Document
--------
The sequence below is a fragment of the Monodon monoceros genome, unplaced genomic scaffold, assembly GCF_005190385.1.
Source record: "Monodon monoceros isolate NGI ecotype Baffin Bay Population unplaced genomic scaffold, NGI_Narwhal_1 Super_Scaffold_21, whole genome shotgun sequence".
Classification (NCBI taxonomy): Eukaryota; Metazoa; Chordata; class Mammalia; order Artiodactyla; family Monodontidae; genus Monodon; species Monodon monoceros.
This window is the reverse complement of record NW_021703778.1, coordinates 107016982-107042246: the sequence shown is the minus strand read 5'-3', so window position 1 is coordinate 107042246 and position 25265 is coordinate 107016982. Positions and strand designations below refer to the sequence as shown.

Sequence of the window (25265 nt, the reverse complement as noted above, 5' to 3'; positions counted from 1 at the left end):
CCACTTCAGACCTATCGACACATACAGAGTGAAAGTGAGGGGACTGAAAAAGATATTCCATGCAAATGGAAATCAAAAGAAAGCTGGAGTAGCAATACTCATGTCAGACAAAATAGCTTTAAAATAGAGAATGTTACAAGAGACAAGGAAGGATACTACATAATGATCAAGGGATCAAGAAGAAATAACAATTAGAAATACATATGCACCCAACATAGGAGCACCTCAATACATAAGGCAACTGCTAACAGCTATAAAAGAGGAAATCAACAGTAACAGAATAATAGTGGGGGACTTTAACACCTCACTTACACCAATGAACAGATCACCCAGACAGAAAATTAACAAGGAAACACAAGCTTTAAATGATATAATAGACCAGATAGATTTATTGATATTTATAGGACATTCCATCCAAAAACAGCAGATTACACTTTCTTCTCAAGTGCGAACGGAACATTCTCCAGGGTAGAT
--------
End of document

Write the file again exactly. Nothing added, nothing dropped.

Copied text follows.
The sequence below is a fragment of the Monodon monoceros genome, unplaced genomic scaffold, assembly GCF_005190385.1.
Source record: "Monodon monoceros isolate NGI ecotype Baffin Bay Population unplaced genomic scaffold, NGI_Narwhal_1 Super_Scaffold_21, whole genome shotgun sequence".
Classification (NCBI taxonomy): Eukaryota; Metazoa; Chordata; class Mammalia; order Artiodactyla; family Monodontidae; genus Monodon; species Monodon monoceros.
This window is the reverse complement of record NW_021703778.1, coordinates 107016982-107042246: the sequence shown is the minus strand read 5'-3', so window position 1 is coordinate 107042246 and position 25265 is coordinate 107016982. Positions and strand designations below refer to the sequence as shown.

Sequence of the window (25265 nt, the reverse complement as noted above, 5' to 3'; positions counted from 1 at the left end):
CCACTTCAGACCTATCGACACATACAGAGTGAAAGTGAGGGGACTGAAAAAGATATTCCATGCAAATGGAAATCAAAAGAAAGCTGGAGTAGCAATACTCATGTCAGACAAAATAGCTTTAAAATAGAGAATGTTACAAGAGACAAGGAAGGATACTACATAATGATCAAGGGATCAAGAAGAAATAACAATTAGAAATACATATGCACCCAACATAGGAGCACCTCAATACATAAGGCAACTGCTAACAGCTATAAAAGAGGAAATCAACAGTAACAGAATAATAGTGGGGGACTTTAACACCTCACTTACACCAATGAACAGATCACCCAGACAGAAAATTAACAAGGAAACACAAGCTTTAAATGATATAATAGACCAGATAGATTTATTGATATTTATAGGACATTCCATCCAAAAACAGCAGATTACACTTTCTTCTCAAGTGCGAACGGAACATTCTCCAGGGTAGAT